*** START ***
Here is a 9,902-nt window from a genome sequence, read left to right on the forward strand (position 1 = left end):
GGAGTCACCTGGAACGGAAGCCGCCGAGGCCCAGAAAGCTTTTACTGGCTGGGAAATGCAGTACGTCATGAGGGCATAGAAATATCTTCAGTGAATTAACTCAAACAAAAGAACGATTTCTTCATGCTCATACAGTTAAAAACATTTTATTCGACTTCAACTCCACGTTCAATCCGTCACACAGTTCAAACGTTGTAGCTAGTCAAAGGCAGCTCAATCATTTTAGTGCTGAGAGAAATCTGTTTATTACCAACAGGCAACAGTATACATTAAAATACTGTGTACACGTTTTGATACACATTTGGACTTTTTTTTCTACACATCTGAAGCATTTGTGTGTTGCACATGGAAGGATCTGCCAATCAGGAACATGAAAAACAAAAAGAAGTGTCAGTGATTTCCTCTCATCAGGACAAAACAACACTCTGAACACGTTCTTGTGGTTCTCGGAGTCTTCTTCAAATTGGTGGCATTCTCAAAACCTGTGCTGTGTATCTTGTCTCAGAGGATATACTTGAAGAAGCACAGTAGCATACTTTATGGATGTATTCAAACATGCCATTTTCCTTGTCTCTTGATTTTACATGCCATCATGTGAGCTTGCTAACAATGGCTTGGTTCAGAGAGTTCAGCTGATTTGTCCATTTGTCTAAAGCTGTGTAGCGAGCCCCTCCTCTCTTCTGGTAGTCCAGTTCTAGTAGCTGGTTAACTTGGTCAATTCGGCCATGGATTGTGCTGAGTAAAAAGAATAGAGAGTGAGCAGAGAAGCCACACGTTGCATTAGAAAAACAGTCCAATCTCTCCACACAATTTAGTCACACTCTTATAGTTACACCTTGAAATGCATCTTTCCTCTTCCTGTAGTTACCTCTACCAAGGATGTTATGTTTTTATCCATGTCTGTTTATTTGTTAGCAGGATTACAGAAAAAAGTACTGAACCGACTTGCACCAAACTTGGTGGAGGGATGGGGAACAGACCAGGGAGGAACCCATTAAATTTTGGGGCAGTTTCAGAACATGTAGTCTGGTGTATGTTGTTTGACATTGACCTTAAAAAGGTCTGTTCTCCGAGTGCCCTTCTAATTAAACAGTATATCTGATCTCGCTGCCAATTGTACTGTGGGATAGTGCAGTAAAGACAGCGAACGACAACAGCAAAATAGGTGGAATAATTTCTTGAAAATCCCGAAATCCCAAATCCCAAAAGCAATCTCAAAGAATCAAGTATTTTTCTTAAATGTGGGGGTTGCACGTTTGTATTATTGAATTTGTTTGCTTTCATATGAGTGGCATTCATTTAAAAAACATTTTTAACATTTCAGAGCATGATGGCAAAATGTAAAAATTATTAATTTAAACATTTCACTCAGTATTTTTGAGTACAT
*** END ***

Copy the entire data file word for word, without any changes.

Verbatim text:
Here is a 9,902-nt window from a genome sequence, read left to right on the forward strand (position 1 = left end):
GGAGTCACCTGGAACGGAAGCCGCCGAGGCCCAGAAAGCTTTTACTGGCTGGGAAATGCAGTACGTCATGAGGGCATAGAAATATCTTCAGTGAATTAACTCAAACAAAAGAACGATTTCTTCATGCTCATACAGTTAAAAACATTTTATTCGACTTCAACTCCACGTTCAATCCGTCACACAGTTCAAACGTTGTAGCTAGTCAAAGGCAGCTCAATCATTTTAGTGCTGAGAGAAATCTGTTTATTACCAACAGGCAACAGTATACATTAAAATACTGTGTACACGTTTTGATACACATTTGGACTTTTTTTTCTACACATCTGAAGCATTTGTGTGTTGCACATGGAAGGATCTGCCAATCAGGAACATGAAAAACAAAAAGAAGTGTCAGTGATTTCCTCTCATCAGGACAAAACAACACTCTGAACACGTTCTTGTGGTTCTCGGAGTCTTCTTCAAATTGGTGGCATTCTCAAAACCTGTGCTGTGTATCTTGTCTCAGAGGATATACTTGAAGAAGCACAGTAGCATACTTTATGGATGTATTCAAACATGCCATTTTCCTTGTCTCTTGATTTTACATGCCATCATGTGAGCTTGCTAACAATGGCTTGGTTCAGAGAGTTCAGCTGATTTGTCCATTTGTCTAAAGCTGTGTAGCGAGCCCCTCCTCTCTTCTGGTAGTCCAGTTCTAGTAGCTGGTTAACTTGGTCAATTCGGCCATGGATTGTGCTGAGTAAAAAGAATAGAGAGTGAGCAGAGAAGCCACACGTTGCATTAGAAAAACAGTCCAATCTCTCCACACAATTTAGTCACACTCTTATAGTTACACCTTGAAATGCATCTTTCCTCTTCCTGTAGTTACCTCTACCAAGGATGTTATGTTTTTATCCATGTCTGTTTATTTGTTAGCAGGATTACAGAAAAAAGTACTGAACCGACTTGCACCAAACTTGGTGGAGGGATGGGGAACAGACCAGGGAGGAACCCATTAAATTTTGGGGCAGTTTCAGAACATGTAGTCTGGTGTATGTTGTTTGACATTGACCTTAAAAAGGTCTGTTCTCCGAGTGCCCTTCTAATTAAACAGTATATCTGATCTCGCTGCCAATTGTACTGTGGGATAGTGCAGTAAAGACAGCGAACGACAACAGCAAAATAGGTGGAATAATTTCTTGAAAATCCCGAAATCCCAAATCCCAAAAGCAATCTCAAAGAATCAAGTATTTTTCTTAAATGTGGGGGTTGCACGTTTGTATTATTGAATTTGTTTGCTTTCATATGAGTGGCATTCATTTAAAAAACATTTTTAACATTTCAGAGCATGATGGCAAAATGTAAAAATTATTAATTTAAACATTTCACTCAGTATTTTTGAGTACAT